Close up of ear candles that don't work to clean ear wax.

In some circles, the practice called “ear candling” is persistently thought to be a good way to decrease earwax. What is ear candling, and is it effective?

Is Ear Candling Effective?

Spoiler alert: No. They definitely don’t work.

Why then do otherwise logical people routinely think in this pseudo-science. That’s a hard question to answer. But although the rational choice is pretty clear, knowing more about the dangers of earwax candling will help us make an educated choice.

Earwax Candling, What is it?

So here’s the basic setup: Perhaps you have an excessive amount of earwax and you’re not quite certain how to eradicate it. You’ve read that it’s dangerous to use cotton swabs to clean your earwax out. So, after doing some investigate, you discover a technique known as earwax candling.

Earwax candling supposedly works as follows: By inserting a candle into your ear (wick side out), you create a pressure differential. This pressure difference then sucks the wax out. Any wax that may be backed up in your ear can, in theory, be pulled out by this amount of pressure. But cleaning your ears like this can be dangerous.

Why Isn’t Ear Candling Effective

This practice has a few issues, like the fact that the physics simply don’t work. It would require a considerable amount of pressure to move earwax around and a candle is not capable of producing that amount of pressure. Also, a candle doesn’t possess the sort of seal required to sustain pressure.

Now, the candles that they use in these “treatments” are supposedly special. When you’re done with your fifteen minutes of ear candling, you can break apart the candle and, in the hollow, see all bacteria, debris, and wax that was in your ear. But the issue is you can find this same material in new unburned candles also. So the whole practice amounts to fraud.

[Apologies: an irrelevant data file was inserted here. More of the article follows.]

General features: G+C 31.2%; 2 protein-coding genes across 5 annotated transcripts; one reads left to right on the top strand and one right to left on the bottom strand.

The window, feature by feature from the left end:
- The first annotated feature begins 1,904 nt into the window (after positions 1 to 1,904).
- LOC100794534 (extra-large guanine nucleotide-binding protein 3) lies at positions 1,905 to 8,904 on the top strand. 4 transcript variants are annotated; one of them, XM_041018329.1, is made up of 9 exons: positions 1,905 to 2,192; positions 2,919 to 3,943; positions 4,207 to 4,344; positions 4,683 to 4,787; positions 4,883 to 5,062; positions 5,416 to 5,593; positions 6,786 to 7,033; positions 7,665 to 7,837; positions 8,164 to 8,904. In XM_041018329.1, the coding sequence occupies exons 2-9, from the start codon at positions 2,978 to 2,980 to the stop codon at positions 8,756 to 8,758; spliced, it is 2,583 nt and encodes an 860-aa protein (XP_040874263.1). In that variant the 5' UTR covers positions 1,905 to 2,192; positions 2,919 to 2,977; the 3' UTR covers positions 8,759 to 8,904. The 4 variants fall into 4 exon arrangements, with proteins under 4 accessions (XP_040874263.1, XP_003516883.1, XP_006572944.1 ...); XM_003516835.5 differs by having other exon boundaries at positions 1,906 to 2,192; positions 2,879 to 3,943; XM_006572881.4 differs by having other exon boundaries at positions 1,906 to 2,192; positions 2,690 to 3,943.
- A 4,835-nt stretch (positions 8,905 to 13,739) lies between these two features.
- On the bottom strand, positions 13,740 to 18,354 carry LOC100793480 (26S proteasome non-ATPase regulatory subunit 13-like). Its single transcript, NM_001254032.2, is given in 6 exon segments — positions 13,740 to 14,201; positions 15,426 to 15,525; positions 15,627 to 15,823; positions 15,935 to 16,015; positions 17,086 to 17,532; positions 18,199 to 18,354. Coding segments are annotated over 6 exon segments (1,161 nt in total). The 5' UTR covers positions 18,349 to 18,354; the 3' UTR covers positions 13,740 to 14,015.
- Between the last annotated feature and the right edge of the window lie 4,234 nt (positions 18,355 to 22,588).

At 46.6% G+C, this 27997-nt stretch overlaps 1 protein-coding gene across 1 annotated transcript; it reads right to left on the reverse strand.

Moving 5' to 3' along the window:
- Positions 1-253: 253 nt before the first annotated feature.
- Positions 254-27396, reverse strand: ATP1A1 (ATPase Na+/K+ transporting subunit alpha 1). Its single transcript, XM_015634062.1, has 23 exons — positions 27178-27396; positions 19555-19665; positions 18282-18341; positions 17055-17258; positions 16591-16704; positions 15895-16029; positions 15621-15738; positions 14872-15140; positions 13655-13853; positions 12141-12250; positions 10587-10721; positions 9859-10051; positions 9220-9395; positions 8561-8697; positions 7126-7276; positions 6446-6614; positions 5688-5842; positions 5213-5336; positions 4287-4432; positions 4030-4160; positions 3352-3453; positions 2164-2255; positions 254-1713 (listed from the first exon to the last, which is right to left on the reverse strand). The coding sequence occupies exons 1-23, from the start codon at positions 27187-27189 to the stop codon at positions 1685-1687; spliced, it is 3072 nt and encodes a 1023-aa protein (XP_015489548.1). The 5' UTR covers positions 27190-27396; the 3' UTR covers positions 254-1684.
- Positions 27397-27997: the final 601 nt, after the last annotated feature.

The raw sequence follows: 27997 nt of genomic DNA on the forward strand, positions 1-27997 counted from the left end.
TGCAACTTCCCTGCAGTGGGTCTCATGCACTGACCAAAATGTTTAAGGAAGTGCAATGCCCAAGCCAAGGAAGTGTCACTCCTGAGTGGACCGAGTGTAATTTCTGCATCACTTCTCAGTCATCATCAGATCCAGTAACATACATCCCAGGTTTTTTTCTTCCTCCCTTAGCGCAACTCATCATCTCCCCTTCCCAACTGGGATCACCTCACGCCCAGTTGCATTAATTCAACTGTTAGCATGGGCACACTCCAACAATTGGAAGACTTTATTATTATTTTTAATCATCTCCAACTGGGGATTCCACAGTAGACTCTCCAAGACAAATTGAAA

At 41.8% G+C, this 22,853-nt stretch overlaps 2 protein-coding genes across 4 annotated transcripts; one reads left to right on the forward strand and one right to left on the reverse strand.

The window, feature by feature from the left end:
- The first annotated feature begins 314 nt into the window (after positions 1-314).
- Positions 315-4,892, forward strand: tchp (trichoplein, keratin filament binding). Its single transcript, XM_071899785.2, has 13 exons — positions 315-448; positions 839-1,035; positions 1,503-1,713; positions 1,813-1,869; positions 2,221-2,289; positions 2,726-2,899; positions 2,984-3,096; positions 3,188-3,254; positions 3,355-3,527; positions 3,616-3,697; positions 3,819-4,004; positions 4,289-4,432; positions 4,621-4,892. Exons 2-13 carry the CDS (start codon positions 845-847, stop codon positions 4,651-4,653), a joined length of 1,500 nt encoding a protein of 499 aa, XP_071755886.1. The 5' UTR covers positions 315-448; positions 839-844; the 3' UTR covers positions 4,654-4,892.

Earwax candling has never been proven scientifically to have any benefit at all.

So Earwax Candling Doesn’t Work, But is it Safe?

What’s the danger in trying, right? Well, whenever you get hot candle wax near your ears, you’re looking for trouble. You may be ok if you decide to try earwax candling. Plenty of people do. But that doesn’t mean there aren’t hazards involved, and it certainly doesn’t imply that ear candling is safe.

Here are a few negative effects of ear candling:

  • Severe burns to your inner ear. Serious hearing problems and burns can be the outcome of getting hot wax inside of your ear. This could permanently damage your hearing in the most serious cases.
  • Any time you’re mucking about with an open flame, there’s a chance that you could cause serious injury and put your life in danger. Seriously, you could burn your house down. Getting rid of a bit of earwax isn’t worth that amount of danger and risk.
  • Candle wax can also clog your ear canal once it cools down. You could end up temporarily losing your hearing or even needing surgery in severe cases.

You Can Clean Your Ears Without Needing a Candle

Most people will never actually have to worry about cleaning earwax from their ears. That’s because the human ear is basically a self cleaning system. Nevertheless, there are a few people who will have uncommonly heavy earwax production or buildup to contend with.

If it happens that you have too much earwax there are practices that have been proven to work safely. You could use a fluid wash, for example. Or you might see a professional who will be able to use specialized tools to get extra wax or wax blockages out.

You should continue to stay away from cotton swabs. And open flames are not good either. Earwax candling is a procedure that has no advantage and will put your ears, and your whole person, at substantial risk of injury and damage. So maybe it’s time to put away those special candles

The site information is for educational and informational purposes only and does not constitute medical advice. To receive personalized advice or treatment, schedule an appointment.